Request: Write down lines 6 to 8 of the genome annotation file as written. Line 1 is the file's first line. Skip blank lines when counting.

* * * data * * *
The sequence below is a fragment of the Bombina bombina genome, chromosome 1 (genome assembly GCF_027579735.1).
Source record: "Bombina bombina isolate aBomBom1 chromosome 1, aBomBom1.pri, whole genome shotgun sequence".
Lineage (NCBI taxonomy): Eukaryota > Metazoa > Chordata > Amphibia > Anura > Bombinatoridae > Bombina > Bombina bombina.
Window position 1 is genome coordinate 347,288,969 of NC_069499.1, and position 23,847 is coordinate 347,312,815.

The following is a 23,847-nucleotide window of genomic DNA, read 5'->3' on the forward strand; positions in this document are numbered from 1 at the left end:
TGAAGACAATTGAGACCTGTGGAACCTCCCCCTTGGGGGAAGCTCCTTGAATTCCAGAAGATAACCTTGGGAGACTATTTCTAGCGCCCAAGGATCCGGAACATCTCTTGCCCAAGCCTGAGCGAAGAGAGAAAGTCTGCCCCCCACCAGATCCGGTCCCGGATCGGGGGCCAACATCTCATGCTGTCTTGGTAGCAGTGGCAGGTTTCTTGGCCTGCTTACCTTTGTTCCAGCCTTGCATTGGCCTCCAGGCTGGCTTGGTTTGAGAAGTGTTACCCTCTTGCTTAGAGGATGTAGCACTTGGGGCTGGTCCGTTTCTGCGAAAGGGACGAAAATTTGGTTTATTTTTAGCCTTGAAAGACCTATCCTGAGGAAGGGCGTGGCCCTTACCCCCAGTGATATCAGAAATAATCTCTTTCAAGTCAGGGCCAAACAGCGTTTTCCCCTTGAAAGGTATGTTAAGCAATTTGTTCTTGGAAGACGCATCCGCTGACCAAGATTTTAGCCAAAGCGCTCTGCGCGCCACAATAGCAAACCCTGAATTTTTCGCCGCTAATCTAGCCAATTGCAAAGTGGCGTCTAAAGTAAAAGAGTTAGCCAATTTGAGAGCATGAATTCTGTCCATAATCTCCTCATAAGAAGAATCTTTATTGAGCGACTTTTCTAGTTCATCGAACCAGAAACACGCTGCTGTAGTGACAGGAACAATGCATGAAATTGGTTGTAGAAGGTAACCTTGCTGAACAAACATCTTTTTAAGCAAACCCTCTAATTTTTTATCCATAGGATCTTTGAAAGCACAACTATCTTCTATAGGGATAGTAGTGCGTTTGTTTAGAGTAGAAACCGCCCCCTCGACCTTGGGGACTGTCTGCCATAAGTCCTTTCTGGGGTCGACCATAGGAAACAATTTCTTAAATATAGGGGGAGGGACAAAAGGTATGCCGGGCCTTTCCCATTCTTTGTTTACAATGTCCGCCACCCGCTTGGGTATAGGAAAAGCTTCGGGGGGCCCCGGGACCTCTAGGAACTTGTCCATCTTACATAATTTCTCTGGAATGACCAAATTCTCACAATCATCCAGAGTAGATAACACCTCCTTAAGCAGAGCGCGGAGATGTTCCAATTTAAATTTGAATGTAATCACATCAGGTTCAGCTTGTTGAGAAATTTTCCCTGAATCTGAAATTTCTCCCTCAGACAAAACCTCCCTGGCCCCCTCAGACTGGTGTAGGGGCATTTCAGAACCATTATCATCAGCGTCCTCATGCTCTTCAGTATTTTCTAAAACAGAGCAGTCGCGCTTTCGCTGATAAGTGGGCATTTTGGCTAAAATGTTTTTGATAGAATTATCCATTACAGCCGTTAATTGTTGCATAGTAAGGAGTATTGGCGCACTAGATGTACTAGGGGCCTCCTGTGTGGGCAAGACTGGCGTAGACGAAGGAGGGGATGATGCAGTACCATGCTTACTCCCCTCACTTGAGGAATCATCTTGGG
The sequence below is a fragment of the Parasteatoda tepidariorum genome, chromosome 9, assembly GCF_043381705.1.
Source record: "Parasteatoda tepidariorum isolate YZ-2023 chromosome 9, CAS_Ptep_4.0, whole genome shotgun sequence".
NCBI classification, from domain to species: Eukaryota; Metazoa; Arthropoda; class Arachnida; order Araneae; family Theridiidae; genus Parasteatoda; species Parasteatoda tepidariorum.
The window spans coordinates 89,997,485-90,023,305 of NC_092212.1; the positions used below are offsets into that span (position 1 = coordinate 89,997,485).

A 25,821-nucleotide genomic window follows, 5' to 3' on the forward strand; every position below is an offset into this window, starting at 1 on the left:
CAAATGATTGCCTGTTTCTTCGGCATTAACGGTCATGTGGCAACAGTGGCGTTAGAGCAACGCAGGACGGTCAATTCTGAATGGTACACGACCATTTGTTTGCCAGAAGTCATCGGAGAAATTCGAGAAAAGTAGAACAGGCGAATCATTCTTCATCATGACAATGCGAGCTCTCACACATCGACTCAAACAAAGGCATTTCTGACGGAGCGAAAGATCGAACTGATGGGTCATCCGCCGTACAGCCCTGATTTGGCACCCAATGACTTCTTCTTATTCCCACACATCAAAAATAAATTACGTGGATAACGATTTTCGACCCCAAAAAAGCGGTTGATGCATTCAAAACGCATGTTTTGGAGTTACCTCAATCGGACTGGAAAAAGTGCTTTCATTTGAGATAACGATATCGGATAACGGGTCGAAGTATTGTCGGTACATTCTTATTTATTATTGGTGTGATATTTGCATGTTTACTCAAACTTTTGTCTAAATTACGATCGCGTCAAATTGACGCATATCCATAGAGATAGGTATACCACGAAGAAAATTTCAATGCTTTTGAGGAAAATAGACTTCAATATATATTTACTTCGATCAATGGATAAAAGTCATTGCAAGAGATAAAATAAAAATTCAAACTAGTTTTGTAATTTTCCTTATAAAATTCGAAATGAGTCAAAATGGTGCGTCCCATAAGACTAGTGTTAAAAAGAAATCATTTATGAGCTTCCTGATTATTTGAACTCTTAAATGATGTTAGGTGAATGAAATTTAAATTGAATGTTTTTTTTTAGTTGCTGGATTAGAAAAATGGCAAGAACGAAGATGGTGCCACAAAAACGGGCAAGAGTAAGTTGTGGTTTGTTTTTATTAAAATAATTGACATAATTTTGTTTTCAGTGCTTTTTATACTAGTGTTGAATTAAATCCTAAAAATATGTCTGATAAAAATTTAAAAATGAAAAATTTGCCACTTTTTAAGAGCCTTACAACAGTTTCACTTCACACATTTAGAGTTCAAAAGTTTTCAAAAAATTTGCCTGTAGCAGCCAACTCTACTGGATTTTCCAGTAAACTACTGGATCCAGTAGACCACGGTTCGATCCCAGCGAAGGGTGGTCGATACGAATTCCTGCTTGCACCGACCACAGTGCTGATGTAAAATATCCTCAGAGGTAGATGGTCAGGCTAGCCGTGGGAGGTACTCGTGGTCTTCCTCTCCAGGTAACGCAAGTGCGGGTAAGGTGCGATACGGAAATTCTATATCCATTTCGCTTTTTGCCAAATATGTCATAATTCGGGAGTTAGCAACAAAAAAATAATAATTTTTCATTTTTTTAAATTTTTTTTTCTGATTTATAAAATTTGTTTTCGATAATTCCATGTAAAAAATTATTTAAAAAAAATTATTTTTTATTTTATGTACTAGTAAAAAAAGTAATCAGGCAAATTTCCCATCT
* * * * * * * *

TGAAGACAATTGAGACCTGTGGAACCTCCCCCTTGGGGGAAGCTCCTTGAATTCCAGAAGATAACCTTGGGAGACTATTTCTAGCGCCCAAGGATCCGGAACATCTCTTGCCCAAGCCTGAGCGAAGAGAGAAAGTCTGCCCCCCACCAGATCCGGTCCCGGATCGGGGGCCAACATCTCATGCTGTCTTGGTAGCAGTGGCAGGTTTCTTGGCCTGCTTACCTTTGTTCCAGCCTTGCATTGGCCTCCAGGCTGGCTTGGTTTGAGAAGTGTTACCCTCTTGCTTAGAGGATGTAGCACTTGGGGCTGGTCCGTTTCTGCGAAAGGGACGAAAATTTGGTTTATTTTTAGCCTTGAAAGACCTATCCTGAGGAAGGGCGTGGCCCTTACCCCCAGTGATATCAGAAATAATCTCTTTCAAGTCAGGGCCAAACAGCGTTTTCCCCTTGAAAGGTATGTTAAGCAATTTGTTCTTGGAAGACGCATCCGCTGACCAAGATTTTAGCCAAAGCGCTCTGCGCGCCACAATAGCAAACCCTGAATTTTTCGCCGCTAATCTAGCCAATTGCAAAGTGGCGTCTAAAGTAAAAGAGTTAGCCAATTTGAGAGCATGAATTCTGTCCATAATCTCCTCATAAGAAGAATCTTTATTGAGCGACTTTTCTAGTTCATCGAACCAGAAACACGCTGCTGTAGTGACAGGAACAATGCATGAAATTGGTTGTAGAAGGTAACCTTGCTGAACAAACATCTTTTTAAGCAAACCCTCTAATTTTTTATCCATAGGATCTTTGAAAGCACAACTATCTTCTATAGGGATAGTAGTGCGTTTGTTTAGAGTAGAAACCGCCCCCTCGACCTTGGGGACTGTCTGCCATAAGTCCTTTCTGGGGTCGACCATAGGAAACAATTTCTTAAATATAGGGGGAGGGACAAAAGGTATGCCGGGCCTTTCCCATTCTTTGTTTACAATGTCCGCCACCCGCTTGGGTATAGGAAAAGCTTCGGGGGGCCCCGGGACCTCTAGGAACTTGTCCATCTTACATAATTTCTCTGGAATGACCAAATTCTCACAATCATCCAGAGTAGATAACACCTCCTTAAGCAGAGCGCGGAGATGTTCCAATTTAAATTTGAATGTAATCACATCAGGTTCAGCTTGTTGAGAAATTTTCCCTGAATCTGAAATTTCTCCCTCAGACAAAACCTCCCTGGCCCCCTCAGACTGGTGTAGGGGCATTTCAGAACCATTATCATCAGCGTCCTCATGCTCTTCAGTATTTTCTAAAACAGAGCAGTCGCGCTTTCGCTGATAAGTGGGCATTTTGGCTAAAATGTTTTTGATAGAATTATCCATTACAGCCGTTAATTGTTGCATAGTAAGGAGTATTGGCGCACTAGATGTACTAGGGGCCTCCTGTGTGGGCAAGACTGGCGTAGACGAAGGAGGGGATGATGCAGTACCATGCTTACTCCCCTCACTTGAGGAATCATCTTGGG
The sequence below is a fragment of the Parasteatoda tepidariorum genome, chromosome 9, assembly GCF_043381705.1.
Source record: "Parasteatoda tepidariorum isolate YZ-2023 chromosome 9, CAS_Ptep_4.0, whole genome shotgun sequence".